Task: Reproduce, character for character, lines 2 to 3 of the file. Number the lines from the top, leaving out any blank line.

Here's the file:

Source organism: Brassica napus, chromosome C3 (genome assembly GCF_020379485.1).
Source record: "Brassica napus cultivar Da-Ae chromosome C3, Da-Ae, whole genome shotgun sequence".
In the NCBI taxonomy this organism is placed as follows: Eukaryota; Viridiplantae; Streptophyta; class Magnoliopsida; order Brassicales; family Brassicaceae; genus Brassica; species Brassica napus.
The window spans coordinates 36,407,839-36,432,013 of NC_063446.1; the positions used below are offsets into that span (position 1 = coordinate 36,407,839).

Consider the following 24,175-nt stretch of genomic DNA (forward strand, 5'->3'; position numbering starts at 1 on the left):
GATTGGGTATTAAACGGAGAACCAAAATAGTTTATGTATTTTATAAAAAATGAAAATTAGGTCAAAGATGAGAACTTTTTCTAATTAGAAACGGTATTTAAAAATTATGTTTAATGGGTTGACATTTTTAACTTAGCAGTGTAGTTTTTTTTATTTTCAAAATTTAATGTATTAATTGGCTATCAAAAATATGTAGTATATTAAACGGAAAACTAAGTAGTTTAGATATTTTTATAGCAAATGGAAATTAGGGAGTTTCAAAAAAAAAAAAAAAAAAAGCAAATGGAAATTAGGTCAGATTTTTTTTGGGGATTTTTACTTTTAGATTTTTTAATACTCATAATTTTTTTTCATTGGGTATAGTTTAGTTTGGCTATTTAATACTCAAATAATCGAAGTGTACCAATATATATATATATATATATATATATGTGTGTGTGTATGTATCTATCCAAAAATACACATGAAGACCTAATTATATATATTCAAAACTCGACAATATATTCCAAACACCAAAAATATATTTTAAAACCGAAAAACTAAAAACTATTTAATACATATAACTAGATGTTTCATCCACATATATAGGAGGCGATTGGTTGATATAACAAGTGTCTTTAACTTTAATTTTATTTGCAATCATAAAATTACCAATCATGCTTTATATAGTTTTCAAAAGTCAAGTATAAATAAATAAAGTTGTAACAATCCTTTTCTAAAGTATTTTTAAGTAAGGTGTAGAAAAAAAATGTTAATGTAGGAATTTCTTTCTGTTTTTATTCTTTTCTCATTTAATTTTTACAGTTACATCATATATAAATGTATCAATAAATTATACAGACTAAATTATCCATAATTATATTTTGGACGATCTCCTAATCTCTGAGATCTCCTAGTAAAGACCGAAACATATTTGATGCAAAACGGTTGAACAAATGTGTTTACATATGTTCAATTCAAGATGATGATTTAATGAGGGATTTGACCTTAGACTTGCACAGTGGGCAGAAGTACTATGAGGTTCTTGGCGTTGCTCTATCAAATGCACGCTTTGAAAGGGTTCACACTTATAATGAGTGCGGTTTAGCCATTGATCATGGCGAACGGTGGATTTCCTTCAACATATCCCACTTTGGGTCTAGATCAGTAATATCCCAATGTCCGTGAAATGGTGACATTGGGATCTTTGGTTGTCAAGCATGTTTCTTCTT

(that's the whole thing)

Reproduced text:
Source record: "Brassica napus cultivar Da-Ae chromosome C3, Da-Ae, whole genome shotgun sequence".
In the NCBI taxonomy this organism is placed as follows: Eukaryota; Viridiplantae; Streptophyta; class Magnoliopsida; order Brassicales; family Brassicaceae; genus Brassica; species Brassica napus.